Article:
The Biden administration and Congress can make health insurance more affordable for millions of families by eliminating the so-called family glitch, which prohibits family members from enrolling in marketplace plans with lower premiums and cost sharing because one member of the family has an offer of “affordable” employer coverage. The family glitch deprives millions of people of access to affordable coverage.
Here’s how it works: under the Affordable Care Act (ACA), individuals receive subsidies to reduce premium costs for health plans purchased through the marketplace. In addition, the lowest-income enrollees are eligible for cost-sharing reductions that lower deductibles and copayments. But these benefits are not available to individuals who are eligible for affordable employer coverage. In 2021, coverage was defined as affordable if the premium was less than 9.83 percent of family income. The American Rescue Plan did not lower this threshold.
For families, affordability — for everyone, including eligible spouses and children — is determined based on the employee’s coverage. Even if the employer’s contribution is for the employee only, those costs are used in calculating affordability for the entire family. Family members are barred from getting subsidies in the marketplace, even if the cost of family coverage offered by the employer is above 9.83 percent of family income.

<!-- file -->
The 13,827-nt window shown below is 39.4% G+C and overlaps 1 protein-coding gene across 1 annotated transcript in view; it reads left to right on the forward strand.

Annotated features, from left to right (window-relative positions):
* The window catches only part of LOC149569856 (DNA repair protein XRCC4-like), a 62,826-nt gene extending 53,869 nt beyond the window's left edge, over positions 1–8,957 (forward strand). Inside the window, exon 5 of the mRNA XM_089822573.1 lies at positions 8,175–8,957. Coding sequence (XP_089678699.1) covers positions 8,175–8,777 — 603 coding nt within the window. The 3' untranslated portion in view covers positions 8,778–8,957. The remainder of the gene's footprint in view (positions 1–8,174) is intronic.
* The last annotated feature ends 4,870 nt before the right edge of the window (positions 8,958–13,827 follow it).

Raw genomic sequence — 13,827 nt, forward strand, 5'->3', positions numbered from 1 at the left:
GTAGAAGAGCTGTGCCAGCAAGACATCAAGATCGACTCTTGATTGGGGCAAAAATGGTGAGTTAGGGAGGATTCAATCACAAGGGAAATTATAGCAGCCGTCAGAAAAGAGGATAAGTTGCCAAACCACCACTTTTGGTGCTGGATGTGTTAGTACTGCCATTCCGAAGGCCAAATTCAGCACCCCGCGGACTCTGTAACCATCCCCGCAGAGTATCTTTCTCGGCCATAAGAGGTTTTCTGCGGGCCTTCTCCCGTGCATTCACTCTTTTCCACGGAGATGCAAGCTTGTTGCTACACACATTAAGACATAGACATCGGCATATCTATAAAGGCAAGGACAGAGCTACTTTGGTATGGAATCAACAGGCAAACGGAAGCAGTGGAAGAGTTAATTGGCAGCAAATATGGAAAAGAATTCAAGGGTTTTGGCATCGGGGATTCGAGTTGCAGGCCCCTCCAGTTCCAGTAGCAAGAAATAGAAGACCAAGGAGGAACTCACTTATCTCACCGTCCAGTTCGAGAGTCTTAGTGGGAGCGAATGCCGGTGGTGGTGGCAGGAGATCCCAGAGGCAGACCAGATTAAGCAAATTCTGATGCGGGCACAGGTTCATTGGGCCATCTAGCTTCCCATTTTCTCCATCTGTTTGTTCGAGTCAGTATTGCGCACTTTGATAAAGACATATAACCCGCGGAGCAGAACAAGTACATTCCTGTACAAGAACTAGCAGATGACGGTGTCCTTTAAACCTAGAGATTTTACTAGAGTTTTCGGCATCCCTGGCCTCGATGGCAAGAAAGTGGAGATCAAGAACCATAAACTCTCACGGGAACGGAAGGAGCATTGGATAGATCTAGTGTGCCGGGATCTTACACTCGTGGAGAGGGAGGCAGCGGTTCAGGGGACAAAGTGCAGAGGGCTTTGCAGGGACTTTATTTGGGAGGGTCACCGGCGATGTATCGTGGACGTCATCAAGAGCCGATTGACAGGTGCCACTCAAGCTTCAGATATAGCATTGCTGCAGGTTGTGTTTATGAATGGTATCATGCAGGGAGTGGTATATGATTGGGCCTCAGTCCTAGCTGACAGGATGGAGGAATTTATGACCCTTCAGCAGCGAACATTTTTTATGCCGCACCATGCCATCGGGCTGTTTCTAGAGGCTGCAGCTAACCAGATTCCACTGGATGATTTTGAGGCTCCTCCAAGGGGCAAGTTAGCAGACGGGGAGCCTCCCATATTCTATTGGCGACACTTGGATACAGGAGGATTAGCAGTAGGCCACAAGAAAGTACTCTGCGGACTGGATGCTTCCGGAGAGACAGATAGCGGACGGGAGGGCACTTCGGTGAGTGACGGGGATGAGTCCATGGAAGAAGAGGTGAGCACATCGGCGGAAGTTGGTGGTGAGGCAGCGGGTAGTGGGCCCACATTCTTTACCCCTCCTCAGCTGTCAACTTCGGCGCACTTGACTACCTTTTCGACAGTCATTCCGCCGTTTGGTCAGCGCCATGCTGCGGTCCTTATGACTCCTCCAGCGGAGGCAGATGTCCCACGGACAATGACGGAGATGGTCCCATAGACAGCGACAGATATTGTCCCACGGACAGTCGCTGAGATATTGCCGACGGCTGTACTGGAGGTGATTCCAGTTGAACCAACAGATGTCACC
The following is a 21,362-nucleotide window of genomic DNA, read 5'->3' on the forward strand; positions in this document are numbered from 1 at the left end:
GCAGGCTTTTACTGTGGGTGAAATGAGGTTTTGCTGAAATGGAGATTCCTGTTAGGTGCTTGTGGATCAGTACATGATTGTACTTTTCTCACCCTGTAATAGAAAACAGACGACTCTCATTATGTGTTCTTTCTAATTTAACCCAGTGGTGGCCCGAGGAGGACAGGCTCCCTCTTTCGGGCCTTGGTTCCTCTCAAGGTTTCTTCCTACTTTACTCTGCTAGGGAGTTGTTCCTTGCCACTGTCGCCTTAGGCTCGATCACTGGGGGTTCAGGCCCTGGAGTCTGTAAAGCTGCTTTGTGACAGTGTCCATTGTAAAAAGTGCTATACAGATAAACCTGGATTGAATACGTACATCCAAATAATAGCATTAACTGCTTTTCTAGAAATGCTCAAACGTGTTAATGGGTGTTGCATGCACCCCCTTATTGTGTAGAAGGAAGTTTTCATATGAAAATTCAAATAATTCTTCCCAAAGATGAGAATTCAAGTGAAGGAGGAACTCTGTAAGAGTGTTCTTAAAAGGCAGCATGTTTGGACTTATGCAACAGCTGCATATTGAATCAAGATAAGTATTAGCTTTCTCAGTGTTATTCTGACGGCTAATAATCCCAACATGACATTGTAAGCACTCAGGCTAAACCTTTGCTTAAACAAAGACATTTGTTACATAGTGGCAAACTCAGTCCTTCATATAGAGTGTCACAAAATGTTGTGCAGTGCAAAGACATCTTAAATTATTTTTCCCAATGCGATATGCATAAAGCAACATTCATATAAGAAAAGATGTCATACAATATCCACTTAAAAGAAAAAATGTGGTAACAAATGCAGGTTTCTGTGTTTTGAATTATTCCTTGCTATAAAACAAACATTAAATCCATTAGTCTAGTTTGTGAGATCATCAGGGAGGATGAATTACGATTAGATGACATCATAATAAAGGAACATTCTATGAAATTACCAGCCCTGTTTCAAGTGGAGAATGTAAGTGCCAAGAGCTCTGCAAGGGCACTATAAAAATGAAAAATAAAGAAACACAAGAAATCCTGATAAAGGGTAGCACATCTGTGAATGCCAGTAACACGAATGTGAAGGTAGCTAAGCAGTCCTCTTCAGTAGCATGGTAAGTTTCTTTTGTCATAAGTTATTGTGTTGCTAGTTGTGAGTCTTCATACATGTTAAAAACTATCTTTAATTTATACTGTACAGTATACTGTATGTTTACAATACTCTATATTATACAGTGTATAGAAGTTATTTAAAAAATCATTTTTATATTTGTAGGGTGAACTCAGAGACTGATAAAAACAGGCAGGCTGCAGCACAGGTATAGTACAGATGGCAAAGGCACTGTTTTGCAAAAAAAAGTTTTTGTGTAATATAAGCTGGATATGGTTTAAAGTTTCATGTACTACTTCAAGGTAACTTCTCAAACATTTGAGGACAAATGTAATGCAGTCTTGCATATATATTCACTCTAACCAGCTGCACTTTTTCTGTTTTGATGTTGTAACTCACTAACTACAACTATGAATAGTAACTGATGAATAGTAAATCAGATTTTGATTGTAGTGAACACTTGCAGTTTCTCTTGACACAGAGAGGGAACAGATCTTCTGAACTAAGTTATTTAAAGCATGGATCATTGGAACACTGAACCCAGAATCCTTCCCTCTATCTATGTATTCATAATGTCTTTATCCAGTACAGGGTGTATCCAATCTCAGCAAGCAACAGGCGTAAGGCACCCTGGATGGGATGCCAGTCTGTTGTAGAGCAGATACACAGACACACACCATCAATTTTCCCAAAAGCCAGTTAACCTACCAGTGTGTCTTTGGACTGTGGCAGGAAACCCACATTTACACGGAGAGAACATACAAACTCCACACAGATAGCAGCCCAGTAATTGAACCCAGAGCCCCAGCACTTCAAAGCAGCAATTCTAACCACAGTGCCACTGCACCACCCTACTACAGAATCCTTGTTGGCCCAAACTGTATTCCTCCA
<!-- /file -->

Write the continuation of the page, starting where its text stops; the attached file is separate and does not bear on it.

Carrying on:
Family Glitch Locks Millions of Low- and Middle-Income Families Out of Subsidies
Because of the family glitch, millions of low- and middle-income families face unnecessarily high insurance costs. It is estimated that 5.1 million to 6 million people are ineligible for subsidies because of the glitch. More than a quarter of low-income nonelderly people (below 200% of the federal poverty level, or up to $34,480 for a family of two) and almost 10 percent of middle-income individuals (200%–399% of poverty, or $34,481 to $68,959 for a family of two) spend more than 9.83 percent of their after-tax income on employment-based premiums. Low-income families are more likely to be affected because costs as a share of income are significantly greater than for high-income families.
Consider a Montana couple, Steve and Julie, earning $34,000 combined annually (i.e., 197% of the federal poverty level). Montana had the second-highest annual growth in employer premiums for family coverage between 2010 and 2019; average deductibles are more than 5 percent of median income. Both Steve and Julie are 55 and working, but Julie does not have an offer of coverage through her employer. Steve works for a small employer that pays 100 percent of employees’ premiums. But while Steve’s employer offers coverage for spouses, the employer does not make any contribution to family coverage. Because Julie is eligible as a dependent on her husband’s employer health plan, she is not eligible for a premium tax credit on the ACA marketplace. Julie’s monthly premium for the employer coverage would be $805; her monthly premium in a subsidized marketplace plan would be $54, a difference of more than $9,000 annually.